FDA Issues Final Rule for UDI System
On Friday, Sept. 20, the U.S. Food and Drug Administration (FDA) announced a final rule
for the long-awaited unique device identification (UDI) system.
Once implemented, according to the agency, the system will provide a consistent way to identify medical devices.
The UDI system is designed to improve the quality of information in medical device adverse events reports, which will help industry and the FDA identify product problems more quickly, better target recalls and improve patient safety. Years in the making, the development of the UDI system involved collaboration among FDA, the medical device industry, the clinical community, as well as patient and consumer groups.
“UDI represents a landmark step in improving patient safety, modernizing our post-market surveillance system for medical devices, and facilitating medical device innovation,” said Jeffrey Shuren, M.D., J.D., director of the FDA’s Center for Devices and Radiological Health.
The UDI system consists of two core items. The first is a unique number assigned by the device manufacturer to the version or model of a device, called a unique device identifier. This identifier also will include production-specific information such as the product’s lot or batch number, expiration date and manufacturing date when that information appears on the label.
The second component is a publicly searchable FDA database called the Global Unique Device Identification Database (GUDID) that will serve as a reference catalogue for every device with an identifier. No identifying patient information will be stored in this device information center, according to the agency.
The FDA plans to phase in the UDI system, focusing first on high-risk medical devices. Many low-risk devices will be exempt from some or all of the requirements in the final rule.
Once fully implemented, the UDI system rule is expected to have many benefits for patients, the health care system and the device industry. It will enhance the ability to quickly and efficiently identify marketed devices when recalled, improve the accuracy and specificity of adverse event reports and provide a foundation for a global, secure distribution chain, helping to address counterfeiting and diversion. It will also offer a clear way of documenting device use in electronic health records and clinical information systems.
“A consistent and clear way to identify medical devices will result in more reliable data on how medical devices are used. In turn, this can promote safe device use by providers and patients as well as faster, more innovative, and less costly device development,” said Shuren.
The FDA issued the proposed rule requesting input from industry, the clinical community and patient and consumer groups in July last year.
According to FDA officials, the agency tried reduce the burden on industry by building upon systems already in place. The UDI system is a key component of the National Medical Device PostMarket Surveillance System proposed in September 2012.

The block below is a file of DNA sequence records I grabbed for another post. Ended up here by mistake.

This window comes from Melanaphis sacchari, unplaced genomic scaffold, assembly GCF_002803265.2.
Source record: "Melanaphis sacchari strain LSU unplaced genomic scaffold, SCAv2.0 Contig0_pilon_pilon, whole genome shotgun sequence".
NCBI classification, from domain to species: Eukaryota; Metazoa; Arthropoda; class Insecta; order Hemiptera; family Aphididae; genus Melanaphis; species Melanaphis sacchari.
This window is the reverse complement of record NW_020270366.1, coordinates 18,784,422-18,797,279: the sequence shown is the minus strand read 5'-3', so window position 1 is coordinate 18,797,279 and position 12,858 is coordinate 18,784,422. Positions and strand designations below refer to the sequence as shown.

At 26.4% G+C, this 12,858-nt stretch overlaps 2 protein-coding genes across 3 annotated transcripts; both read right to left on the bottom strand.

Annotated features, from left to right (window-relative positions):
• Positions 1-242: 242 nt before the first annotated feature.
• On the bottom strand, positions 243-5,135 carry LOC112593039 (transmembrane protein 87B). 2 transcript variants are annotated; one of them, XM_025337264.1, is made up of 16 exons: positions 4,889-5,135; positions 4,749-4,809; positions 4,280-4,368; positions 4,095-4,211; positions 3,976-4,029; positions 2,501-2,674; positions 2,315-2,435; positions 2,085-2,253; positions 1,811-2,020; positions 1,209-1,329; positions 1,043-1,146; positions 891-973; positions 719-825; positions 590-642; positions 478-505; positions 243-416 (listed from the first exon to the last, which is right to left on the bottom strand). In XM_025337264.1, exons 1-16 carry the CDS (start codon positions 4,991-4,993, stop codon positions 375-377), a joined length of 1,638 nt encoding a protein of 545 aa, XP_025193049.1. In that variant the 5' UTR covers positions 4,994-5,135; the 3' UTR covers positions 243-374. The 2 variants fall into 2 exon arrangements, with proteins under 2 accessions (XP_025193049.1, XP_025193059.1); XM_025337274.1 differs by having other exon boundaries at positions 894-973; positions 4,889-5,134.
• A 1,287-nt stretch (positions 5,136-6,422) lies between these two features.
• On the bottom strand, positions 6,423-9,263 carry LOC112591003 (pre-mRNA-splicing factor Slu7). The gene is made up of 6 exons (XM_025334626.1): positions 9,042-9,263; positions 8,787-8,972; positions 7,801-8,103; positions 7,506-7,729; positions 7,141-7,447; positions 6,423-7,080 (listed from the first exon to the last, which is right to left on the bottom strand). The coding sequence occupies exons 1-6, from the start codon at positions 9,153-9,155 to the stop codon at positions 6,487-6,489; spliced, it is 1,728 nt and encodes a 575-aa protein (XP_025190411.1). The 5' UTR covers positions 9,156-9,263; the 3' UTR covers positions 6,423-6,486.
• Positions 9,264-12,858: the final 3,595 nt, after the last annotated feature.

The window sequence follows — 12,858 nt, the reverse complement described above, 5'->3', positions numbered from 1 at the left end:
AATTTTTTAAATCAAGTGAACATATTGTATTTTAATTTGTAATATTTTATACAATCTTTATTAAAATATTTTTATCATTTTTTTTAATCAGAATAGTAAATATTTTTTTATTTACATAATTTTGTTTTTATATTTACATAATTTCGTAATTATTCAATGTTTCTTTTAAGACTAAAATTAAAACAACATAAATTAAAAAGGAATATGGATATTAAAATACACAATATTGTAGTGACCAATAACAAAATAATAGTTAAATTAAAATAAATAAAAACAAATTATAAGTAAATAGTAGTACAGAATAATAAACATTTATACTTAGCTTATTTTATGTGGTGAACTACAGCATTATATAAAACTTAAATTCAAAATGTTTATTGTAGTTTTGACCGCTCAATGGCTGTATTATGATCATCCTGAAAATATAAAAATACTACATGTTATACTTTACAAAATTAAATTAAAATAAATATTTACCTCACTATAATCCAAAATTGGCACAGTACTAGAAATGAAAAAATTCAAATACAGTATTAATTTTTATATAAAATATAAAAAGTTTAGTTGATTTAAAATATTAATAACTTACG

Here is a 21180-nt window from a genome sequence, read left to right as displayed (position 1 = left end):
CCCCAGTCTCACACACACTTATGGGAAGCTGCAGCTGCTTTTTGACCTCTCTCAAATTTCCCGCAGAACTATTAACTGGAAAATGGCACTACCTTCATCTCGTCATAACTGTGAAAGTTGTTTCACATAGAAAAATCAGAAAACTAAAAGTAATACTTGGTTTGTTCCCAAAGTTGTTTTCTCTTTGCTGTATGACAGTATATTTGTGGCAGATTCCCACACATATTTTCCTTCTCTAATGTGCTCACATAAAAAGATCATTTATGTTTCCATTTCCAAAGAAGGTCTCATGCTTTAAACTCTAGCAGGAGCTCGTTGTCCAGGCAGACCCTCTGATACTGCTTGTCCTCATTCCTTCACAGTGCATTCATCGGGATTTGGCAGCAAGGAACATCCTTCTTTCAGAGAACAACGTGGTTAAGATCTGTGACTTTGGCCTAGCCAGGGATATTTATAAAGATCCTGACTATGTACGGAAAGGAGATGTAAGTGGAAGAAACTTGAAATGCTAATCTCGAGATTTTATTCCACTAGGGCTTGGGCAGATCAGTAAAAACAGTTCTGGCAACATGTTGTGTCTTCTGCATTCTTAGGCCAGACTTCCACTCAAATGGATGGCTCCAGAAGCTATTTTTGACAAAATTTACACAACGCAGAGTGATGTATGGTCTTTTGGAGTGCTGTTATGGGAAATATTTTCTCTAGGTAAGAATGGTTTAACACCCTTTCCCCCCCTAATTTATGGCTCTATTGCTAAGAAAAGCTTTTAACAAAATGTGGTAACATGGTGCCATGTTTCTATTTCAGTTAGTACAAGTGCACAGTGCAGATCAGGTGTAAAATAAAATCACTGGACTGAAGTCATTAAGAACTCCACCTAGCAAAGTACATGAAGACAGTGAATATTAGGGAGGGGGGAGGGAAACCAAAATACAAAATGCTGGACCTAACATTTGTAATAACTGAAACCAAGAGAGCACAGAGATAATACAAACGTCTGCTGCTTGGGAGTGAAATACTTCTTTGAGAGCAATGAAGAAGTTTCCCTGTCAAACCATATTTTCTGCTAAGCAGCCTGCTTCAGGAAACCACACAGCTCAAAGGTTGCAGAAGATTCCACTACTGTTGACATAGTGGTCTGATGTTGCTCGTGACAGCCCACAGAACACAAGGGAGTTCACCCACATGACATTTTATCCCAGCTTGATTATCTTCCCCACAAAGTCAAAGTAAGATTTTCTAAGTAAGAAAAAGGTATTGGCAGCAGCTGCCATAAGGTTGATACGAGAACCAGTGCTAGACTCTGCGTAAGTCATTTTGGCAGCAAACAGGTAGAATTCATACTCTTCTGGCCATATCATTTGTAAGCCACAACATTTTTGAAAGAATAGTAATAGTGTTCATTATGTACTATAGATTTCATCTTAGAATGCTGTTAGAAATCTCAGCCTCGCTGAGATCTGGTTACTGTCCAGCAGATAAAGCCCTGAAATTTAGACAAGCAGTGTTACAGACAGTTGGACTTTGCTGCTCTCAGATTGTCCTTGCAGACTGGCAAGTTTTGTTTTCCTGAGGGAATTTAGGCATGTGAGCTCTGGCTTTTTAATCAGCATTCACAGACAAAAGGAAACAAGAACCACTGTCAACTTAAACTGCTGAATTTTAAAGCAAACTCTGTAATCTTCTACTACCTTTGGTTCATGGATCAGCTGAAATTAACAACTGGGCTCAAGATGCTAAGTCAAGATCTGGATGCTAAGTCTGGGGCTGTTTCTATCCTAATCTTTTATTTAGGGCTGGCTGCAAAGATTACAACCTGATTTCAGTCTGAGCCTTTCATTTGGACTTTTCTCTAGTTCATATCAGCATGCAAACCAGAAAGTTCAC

In general, high-risk medical devices (Class III) will be required to carry unique device identifiers on their label and packaging within one year, and this number and corresponding device information must be submitted to the new database. Manufacturers will have three years to act for most Class II (moderate risk) devices. Manufacturers of Class I devices not exempt from UDI requirements will have five years to act.
Included the announcement is the publication of a draft guidance
for manufacturers outlining how to submit information to the database.
The Advanced Medical Technology Association (AdvaMed), the industry’s largest trade group, was quick to respond to the announcement.
Janet Trunzo, senior executive vice president of technology and regulatory affairs for AdvaMed said the group was still reviewing the rule’s final rule, but commended the FDA for addressing many of the issues that industry raised in the proposed rule.
“We have long supported a UDI system for medical devices that, if appropriately implemented, holds the promise of more accurate and useful post-market surveillance and more rapid medical technology improvements. And this rule is a good step toward achieving that goal,” Trunzo said. “We are pleased that FDA recognizes the difficulty and limited benefit of direct marking of implants and has eliminated this requirement. Similarly, we commend FDA for concluding that multiple single-use devices within multi-packs only need the UDI on the multi-pack and not the individual device.”
One of the industry’s concerns was that many manufacturers will have extensive inventories of product when the UDI rule goes into effect. Trunzo said she was “encouraged” that FDA understands this issue and will allow an additional three years for inventories to be depleted.
“Also, in line with industry recommendations, FDA acknowledges that one year may not be enough time to implement a UDI system for all Class III devices and will allow firms to petition to extend the implementation period based on public health and supply disruption issues,” Trunzo added. “Finally, while FDA recognizes the ISO date format is more appropriate than their proposed American format, we are puzzled that the final rule includes the day of the month for expiration dates when expiration date testing generally does not include the day of the month.”
Implementation of the UDI system will be a “costly and challenging endeavor, Trunzo said.
“It is imperative that it is implemented correctly the first time, and that its ongoing use is practical, economical, and of value to patients, healthcare providers, industry and FDA,” she said.